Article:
WNPR

Connecticut Garden Journal

Credit Nathan Boltseridge / Creative Commons

Connecticut Garden Journal is a weekly program hosted by horticulturalist Charlie Nardozzi. Each week, Charlie focuses on a topic relevant to both new and experienced gardeners, including pruning lilac bushes, growing blight-free tomatoes, groundcovers, sunflowers, bulbs, pests, and more. Learn more about Charlie at gardeningwithcharlie.com, or reach him at cnardozzi124@gmail.com.

Hear Connecticut Garden Journal on Thursday afternoons on WNPR at 3:04 pm. 

Scot Nelson / Creative Commons

Ahh, the dog days of summer. This time of year you can almost see the corn, melons, and tomato plants growing. But along with all this lush growth comes problems, especially with tomatoes.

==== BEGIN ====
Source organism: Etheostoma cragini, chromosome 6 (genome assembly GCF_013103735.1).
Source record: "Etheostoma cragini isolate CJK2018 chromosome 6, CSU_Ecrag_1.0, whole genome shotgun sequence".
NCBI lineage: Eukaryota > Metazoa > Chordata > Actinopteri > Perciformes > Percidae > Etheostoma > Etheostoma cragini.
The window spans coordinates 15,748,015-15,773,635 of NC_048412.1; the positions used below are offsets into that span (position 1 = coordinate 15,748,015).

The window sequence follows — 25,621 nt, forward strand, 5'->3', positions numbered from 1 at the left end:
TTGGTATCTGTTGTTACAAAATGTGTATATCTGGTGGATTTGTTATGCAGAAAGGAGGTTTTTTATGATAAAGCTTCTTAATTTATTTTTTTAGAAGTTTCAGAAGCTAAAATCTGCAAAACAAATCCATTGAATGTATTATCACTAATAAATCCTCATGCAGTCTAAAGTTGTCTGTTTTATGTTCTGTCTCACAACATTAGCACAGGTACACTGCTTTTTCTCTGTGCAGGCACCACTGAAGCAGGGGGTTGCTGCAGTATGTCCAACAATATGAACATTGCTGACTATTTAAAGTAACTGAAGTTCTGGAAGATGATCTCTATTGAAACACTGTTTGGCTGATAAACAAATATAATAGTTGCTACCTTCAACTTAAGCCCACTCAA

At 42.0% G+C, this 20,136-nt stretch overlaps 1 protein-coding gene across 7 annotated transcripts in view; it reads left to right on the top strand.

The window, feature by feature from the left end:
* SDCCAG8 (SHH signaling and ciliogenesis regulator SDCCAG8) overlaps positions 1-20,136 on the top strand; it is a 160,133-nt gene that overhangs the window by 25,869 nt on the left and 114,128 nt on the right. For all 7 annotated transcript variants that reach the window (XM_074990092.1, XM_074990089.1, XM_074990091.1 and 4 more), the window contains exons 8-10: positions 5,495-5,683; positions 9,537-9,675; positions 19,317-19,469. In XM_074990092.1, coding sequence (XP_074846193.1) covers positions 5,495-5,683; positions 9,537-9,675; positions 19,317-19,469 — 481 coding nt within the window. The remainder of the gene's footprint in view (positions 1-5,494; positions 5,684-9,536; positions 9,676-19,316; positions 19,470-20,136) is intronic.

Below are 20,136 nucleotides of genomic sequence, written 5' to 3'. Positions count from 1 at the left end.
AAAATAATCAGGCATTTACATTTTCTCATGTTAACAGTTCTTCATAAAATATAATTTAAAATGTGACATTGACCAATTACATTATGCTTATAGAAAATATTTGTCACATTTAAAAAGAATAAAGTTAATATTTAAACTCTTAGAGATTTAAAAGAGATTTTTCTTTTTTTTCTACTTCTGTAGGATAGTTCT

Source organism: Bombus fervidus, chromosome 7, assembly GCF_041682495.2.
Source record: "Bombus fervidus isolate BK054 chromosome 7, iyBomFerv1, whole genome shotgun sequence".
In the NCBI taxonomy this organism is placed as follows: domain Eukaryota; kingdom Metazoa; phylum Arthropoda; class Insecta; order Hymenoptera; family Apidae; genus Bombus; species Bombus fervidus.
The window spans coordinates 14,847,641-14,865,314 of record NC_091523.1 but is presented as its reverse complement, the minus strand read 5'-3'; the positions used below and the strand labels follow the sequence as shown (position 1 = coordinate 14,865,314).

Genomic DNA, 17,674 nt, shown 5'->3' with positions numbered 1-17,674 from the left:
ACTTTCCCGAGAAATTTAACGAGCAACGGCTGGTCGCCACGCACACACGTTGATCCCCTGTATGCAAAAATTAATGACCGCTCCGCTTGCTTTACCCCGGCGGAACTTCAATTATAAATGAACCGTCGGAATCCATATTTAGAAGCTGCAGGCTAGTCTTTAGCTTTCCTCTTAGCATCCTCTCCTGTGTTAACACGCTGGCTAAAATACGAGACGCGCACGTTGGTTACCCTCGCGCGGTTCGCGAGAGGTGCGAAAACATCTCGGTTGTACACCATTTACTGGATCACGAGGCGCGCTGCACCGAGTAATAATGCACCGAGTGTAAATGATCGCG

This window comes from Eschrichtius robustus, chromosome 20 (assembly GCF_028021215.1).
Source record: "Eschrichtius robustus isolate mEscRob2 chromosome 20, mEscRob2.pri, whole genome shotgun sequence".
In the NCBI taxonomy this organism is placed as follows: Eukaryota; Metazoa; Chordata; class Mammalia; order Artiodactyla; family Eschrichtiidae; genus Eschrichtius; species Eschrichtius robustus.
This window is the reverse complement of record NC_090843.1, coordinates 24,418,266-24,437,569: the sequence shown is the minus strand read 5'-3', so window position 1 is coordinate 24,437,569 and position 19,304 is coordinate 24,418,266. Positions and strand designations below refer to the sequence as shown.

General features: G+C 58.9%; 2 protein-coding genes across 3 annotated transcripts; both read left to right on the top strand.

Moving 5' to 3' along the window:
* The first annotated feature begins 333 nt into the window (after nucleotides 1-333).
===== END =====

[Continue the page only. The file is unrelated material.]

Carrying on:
Jane / Creative Commons

We often get wowed in late spring and early summer with all the colorful flowering shrubs. Lilacs, spirea, rhododendron, mountain laurel, and weigela are just some of the beautiful shrubs that burst into color in May and June. But come July and August, our shrub borders often just look green.

Sergey G / Creative Commons

This pest is native to the Southwest United States but has spread and become a worldwide problem for anyone growing potatoes. It's the Colorado potato beetle. 

Baker County Tourism / Creative Commons

We think of peaches as a special summer treat from Georgia or New Jersey, but they were originally grown in China and can be grown in Connecticut. 

FarOutFlora / Creative Commons

This stately perennial has white, pink, blue, or purple flower buds that ancient Greeks called delphis or dolphin. They thought the flower buds resemble Flipper. We know theses plants as delphiniums.

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